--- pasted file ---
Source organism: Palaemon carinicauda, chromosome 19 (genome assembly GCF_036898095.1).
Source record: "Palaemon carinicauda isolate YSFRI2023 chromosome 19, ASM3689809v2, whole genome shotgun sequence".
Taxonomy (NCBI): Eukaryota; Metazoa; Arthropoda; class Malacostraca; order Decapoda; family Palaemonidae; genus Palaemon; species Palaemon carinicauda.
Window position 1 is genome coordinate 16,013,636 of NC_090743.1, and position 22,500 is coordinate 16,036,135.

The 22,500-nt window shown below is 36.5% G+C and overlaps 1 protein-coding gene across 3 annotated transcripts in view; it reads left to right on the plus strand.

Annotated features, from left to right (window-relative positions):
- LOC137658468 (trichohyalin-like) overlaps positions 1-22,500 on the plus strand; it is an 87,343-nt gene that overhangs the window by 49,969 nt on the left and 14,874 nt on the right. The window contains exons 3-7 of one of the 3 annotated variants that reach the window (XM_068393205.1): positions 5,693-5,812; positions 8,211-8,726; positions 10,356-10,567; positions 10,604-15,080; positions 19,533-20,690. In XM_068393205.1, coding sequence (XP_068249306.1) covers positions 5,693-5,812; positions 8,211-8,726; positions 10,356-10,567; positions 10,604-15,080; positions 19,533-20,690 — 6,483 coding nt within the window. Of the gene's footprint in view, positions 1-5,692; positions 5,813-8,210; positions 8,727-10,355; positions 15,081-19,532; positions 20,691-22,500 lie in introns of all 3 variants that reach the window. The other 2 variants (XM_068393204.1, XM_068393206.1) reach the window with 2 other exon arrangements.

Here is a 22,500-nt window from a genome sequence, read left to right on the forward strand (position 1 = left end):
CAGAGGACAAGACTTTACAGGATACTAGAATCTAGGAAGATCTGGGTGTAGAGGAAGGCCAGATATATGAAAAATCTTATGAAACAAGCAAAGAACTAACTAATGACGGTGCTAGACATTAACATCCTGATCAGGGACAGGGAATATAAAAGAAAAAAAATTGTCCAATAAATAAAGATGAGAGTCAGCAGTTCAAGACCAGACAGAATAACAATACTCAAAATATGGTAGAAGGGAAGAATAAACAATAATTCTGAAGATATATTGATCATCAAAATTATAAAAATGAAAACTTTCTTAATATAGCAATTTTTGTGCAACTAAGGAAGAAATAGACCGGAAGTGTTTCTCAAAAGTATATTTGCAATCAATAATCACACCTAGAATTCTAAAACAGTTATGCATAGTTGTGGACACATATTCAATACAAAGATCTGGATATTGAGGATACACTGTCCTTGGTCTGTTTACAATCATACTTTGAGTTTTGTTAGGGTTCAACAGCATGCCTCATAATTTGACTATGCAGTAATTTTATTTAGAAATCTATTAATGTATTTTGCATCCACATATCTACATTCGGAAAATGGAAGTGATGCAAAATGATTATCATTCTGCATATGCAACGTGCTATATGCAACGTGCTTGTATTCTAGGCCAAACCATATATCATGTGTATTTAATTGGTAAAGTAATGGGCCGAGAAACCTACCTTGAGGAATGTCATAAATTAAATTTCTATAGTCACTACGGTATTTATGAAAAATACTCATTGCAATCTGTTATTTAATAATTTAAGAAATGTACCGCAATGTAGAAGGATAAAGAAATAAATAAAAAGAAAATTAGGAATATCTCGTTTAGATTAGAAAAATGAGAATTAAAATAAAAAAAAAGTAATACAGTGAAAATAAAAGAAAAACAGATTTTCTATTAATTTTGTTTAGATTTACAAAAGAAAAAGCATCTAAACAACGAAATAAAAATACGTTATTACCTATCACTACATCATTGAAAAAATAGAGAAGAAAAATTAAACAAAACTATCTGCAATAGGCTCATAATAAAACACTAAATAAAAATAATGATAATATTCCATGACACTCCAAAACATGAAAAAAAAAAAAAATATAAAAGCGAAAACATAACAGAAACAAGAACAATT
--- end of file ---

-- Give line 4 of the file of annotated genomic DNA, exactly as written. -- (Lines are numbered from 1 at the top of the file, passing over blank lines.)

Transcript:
Window position 1 is genome coordinate 16,013,636 of NC_090743.1, and position 22,500 is coordinate 16,036,135.